Arduino MAX471 Power Meter Tutorial

Using the MAX471 B43 Module as a Power Meter

MAX471 Arduino Power Meter Tutorial LogoThe MAX471 measures both current and voltage, thus making it ideal for a quick power measurement.

It is powered by the source to be measured.   The maximum measurable current is three amps and the voltage measurement range is from 3 volts to 25 volts.    This tutorial shows you how to make both these measurements and combine them into a power measurement.


Getting One

There are two flavors of this module available.  The first module is configured for a current only measurement. It can be seen HERE.

This module is set up for both current and voltage.  They can be found from the vendors listed below.

eBay     BangGood     AliExpress

MAX471 Pin Outs


Max 471 Volt Current Power Pinouts

GND:   All of the grounds are connected to the same electrical point

VOUT:  Connects the high side of your load

VIN:  Connects to the Positive Pole of your voltage source  ( This can be anywhere from 3 to 25 Vdc )

AT:  Provides 0 to 5V signal that is scaled to 1 V per amp.

VT:  Provides a 0 to 5V signal that is scaled to 1 volt per for every 5 volts input

Arduino MAX471 Watt-meter Tutorial

Connect Your Arduino to the MAX471, a Load and a Power Source

I’m using an 18650 battery,  while the nominal voltage is 3.6 volts it can be as high as 4.0 volts when fully charged.  I use that value to determine the load resistance for my test.

I find that if I put a 32 ohm resistor across the battery, I will draw about 0.124 amps and dissipated 0.5 watts through the resistor.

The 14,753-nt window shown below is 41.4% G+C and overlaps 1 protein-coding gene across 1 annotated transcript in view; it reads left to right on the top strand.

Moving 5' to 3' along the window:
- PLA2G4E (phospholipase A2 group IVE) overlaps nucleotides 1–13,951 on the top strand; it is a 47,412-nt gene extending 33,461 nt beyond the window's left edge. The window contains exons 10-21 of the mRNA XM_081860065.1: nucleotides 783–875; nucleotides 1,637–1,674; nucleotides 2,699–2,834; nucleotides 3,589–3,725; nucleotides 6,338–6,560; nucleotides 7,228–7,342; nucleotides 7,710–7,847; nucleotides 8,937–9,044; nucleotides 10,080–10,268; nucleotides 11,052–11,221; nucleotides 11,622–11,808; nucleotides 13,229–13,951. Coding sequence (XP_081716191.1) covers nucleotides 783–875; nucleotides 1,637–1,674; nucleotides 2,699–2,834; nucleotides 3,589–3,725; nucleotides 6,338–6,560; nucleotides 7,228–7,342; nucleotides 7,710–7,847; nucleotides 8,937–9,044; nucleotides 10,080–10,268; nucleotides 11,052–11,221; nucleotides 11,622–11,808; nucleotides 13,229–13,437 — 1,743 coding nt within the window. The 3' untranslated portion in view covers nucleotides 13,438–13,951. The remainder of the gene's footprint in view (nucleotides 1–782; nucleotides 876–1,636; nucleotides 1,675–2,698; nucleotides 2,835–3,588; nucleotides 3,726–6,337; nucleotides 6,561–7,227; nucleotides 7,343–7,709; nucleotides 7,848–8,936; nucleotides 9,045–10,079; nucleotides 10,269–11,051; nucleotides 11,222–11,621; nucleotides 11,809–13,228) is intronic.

Since I had 1/2 Watt 68 0hm resistors,  I put two in parallel to yield a nominal 34 ohms with the ability to safely dissipate 1 Watt of heat.  So,  I am above the 3V supply requirement, below the 3A current ceiling and have chosen a safe enough load for test purposes.

Arduino Max 471 Power Meter Tutorial Hook Up


Copy, Paste and Upload the Power Meter Tutorial Sketch

Simple stuff.  We read voltage, current and multiply them to get power.   Remember, with voltage we’re going to multiply whatever value we read by five to yield the value measured by the MAX471.

// Henry's Bench
// MAX471 Power Meter Tutorial

#define VT_PIN A0 
#define AT_PIN A1

void setup()

void loop()
  int vt_read = analogRead(VT_PIN);
  int at_read = analogRead(AT_PIN);

  float voltage = vt_read * (5.0 / 1024.0) * 5.0;
  float current = at_read * (5.0 / 1024.0);
  float watts = voltage * current;
  Serial.print("Volts: "); 
  Serial.print(voltage, 3);
  Serial.print("\tAmps: ");
  Serial.print("\tWatts: ");

Verify Your Sketch Output

Open your serial monitor.   If everything worked out,  you receive will have an output that looks something like the picture below:

MAX471 Arduino Power Meter Tutorial Output